In the golden age of the Big Three, webheads could count on a default crowd tuning into even their worst timeslots. No longer.
These days, dead timeslots are just that — dead. While buzz will still center on which shows might land plum slots (post-“Friends,” post-“The Simpsons”), those are easy choices.
You want a real read on how the nets might reverse their misfortunes next fall? Take a look at their reconstruction plans on weak nights.
NBC must rethink Sunday, Monday and Tuesday. ABC has its hands full on Tuesday, Thursday and Friday. CBS should rejigger Wednesday, Friday and Saturday. Fox will play with Wednesday, Thursday and Friday.
As for the weblets, WB will remix Fridays and Sundays, while UPN needs shots on Tuesdays and Fridays.
Here’s a network-by-network look at what strategies may be unveiled this week as execs convene in New York to announce their fall skeds:
It’s not easy being the Alphabet web these days. Last year, pundits wondered how many segs of powerhouse gamer “Who Wants to Be a Millionaire” ABC might sked.
This season, they’re wondering the same thing — but in a very different vein. Last year’s white knight has become this year’s problem child.
But it’s unclear whether the net could do better with anything besides “Whose Line” and “Millionaire” in those difficult slots.
Unfortunately for ABC, the net has few other strong anchor shows. Neither “Dharma & Greg” nor “The Drew Carey Show” act like the kind of crucial tentpoles they once were. That means the Alphabet doesn’t have any firm launching pads for any of its new laffers.
Nonetheless, ABC is expected to air four comedies on both Tuesday and Wednesday nights. “Dharma,” “Drew,” “Spin City” and “My Wife and Kids” are the only sure things for the two nights.
Among new series, Jason Alexander starrer “Bob Patterson” is a sure thing, and could even immediately serve as an anchor on Tuesday or Wednesday.
As for Fridays, ABC could go in two directions: New dramas (“Thieves,” “Alias”) or “The Wonderful World of Disney.” But a “Disney” move is unlikely.
Oh, and those “Millionaires?” While some pundits think ABC could bring the count down to two segs, most execs think it’s more likely the net will stick with a safer three-pack.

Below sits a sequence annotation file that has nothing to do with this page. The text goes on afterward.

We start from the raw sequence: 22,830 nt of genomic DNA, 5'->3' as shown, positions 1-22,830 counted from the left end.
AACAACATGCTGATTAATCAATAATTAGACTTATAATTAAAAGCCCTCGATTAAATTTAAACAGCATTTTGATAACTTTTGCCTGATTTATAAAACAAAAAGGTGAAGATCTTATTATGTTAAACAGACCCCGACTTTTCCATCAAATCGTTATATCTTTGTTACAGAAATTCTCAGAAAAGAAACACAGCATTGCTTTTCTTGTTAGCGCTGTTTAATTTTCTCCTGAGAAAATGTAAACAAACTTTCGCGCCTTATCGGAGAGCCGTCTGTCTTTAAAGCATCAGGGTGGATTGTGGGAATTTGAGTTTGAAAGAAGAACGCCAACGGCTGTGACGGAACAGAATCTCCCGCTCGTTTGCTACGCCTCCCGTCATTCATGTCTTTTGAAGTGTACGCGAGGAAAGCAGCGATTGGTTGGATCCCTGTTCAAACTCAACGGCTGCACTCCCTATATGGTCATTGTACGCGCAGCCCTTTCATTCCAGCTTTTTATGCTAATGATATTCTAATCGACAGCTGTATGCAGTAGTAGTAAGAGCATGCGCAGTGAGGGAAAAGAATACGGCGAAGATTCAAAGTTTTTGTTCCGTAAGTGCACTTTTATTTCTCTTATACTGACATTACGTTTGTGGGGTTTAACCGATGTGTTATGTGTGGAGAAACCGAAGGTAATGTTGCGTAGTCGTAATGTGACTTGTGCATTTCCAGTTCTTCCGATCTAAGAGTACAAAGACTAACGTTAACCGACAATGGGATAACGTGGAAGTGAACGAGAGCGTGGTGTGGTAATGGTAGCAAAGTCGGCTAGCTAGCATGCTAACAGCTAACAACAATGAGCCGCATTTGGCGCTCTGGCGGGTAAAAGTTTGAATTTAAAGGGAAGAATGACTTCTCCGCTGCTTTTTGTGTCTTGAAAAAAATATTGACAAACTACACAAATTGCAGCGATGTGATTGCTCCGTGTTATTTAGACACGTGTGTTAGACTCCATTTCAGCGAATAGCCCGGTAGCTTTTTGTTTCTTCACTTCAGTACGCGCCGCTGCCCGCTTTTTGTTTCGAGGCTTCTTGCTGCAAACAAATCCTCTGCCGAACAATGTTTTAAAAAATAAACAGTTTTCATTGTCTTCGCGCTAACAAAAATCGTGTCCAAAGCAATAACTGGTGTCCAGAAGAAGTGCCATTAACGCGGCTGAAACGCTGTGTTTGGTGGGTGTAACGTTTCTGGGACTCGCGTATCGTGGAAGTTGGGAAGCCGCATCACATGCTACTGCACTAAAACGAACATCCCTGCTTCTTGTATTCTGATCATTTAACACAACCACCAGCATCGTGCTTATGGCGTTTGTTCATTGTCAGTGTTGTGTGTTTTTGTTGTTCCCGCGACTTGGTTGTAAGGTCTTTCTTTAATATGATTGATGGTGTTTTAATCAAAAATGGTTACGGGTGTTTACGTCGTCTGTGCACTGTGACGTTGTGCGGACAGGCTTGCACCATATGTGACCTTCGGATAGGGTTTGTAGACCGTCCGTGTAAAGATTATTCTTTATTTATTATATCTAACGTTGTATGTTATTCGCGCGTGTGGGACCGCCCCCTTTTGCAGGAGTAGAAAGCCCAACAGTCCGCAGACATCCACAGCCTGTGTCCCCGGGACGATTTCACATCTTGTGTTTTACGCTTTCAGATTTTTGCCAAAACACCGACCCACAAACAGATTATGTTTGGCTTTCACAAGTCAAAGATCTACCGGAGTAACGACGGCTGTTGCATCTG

“Survivor” has been a real success story for the Eye, which has seen dramatic growth this midseason.
But the outback gamer has also hidden some of CBS’ serious problems elsewhere in the week — such as Wednesday, which is down 15% this season with viewers.
What’s more, the Eye is expected to drop its Wednesday movie, which means nothing on the night will return next season. With only one comedy night (Monday), the Eye may try — yet again — to open Wednesday for laughs.
But so far, most of the buzz coming from CBS has been in the drama arena. The Richard Dreyfuss starrer “The Education of Max Bickford” is all but a sure thing, while “Citizen Baines” (with James Cromwell) could also find its way on the sked.
Now that “CSI” has moved to Thursdays, the net’s Friday night is also up in the air. And with only “The District” returning, Saturday nights could also see big changes.
The Peacock’s Jeff Zucker, marking his upfront debut as an entertainment topper, hasn’t been shy in pinpointing NBC’s trouble spots.
Priority one: Sunday nights, where the network is down 16% year-to-year. The network, which has chopped its Sunday movie, must now fill three new hours on the night.
“Weakest Link” is one likely hour, while the new dramas “Undercover” and “Law & Order: Criminal Intent” could fill out the evening.
Mondays also need a shot in the arm, but may only get a poke: “Weakest Link” will probably remain, along with the return of “Third Watch” and new drama “Crossing Jordan.”
NBC’s sked might be whittled down to eight comedies –a far cry from just a few years ago, when the Peacock boasted 16 laffers. “Inside Schwartz” is the only other sure comedy (and may land the coveted post- “Friends” slot).
The network that once couldn’t launch a sitcom to save its life now boasts an embarrassment of riches: The net is expected to unveil a fall schedule with 10 half-hour laffers — more than any other net.
And what may be the gutsiest move by any of the webs, Fox is expected to transport “Malcolm in the Middle” to Wednesday nights, potentially leading off a four-laffer lineup (although it’s also possible the net will make Tuesday its all-comedy night).
New laffers destined to join the Fox sked include “Greg the Bunny” (which has a 13-episode order), “Andy Richter Controls the Universe” and “Undeclared.”
It’s not all smiles at Fox, however: The network has some tough choices to make the rest of the week. Does it rehaul Thursdays with a low-budget soap (“American Town,” “In the Weeds”) and a reality skein (“Temptation Island 2,” “Boot Camp 2”)?
“Buffy, the Vampire Slayer.” “Buffy, the Vampire Slayer.” “Buffy, the Vampire Slayer.”
Did we mention “Buffy, the Vampire Slayer”? While not an absolute game changer, UPN’s acquisition of “Buffy” — and, as expected, “Star Trek: Enterprise” — will help.
Still, those are just two programs. UPN must still figure out a way to fill out Tuesday night (where “Buffy” will presumably air), unless it also acquires “Angel.”
Without “Buffy” and potentially “Angel,” Tuesdays could be wide open at the Frog. But “Smallville” should soften the blow.
Instead, the real focus is on Fridays (and to a lesser degree, Sundays), where a comedy overhaul is in the works. The WB hopes to resurrect the teen comedy franchise on Friday nights.
“TGIF” refugee “Sabrina the Teenage Witch” returns, potentially paired with the spinoff “Witchwright Hall.” Other comedies making the grade include “Maybe I’m Adopted” and “The Young Person’s Guide to Becoming a Rock Star.”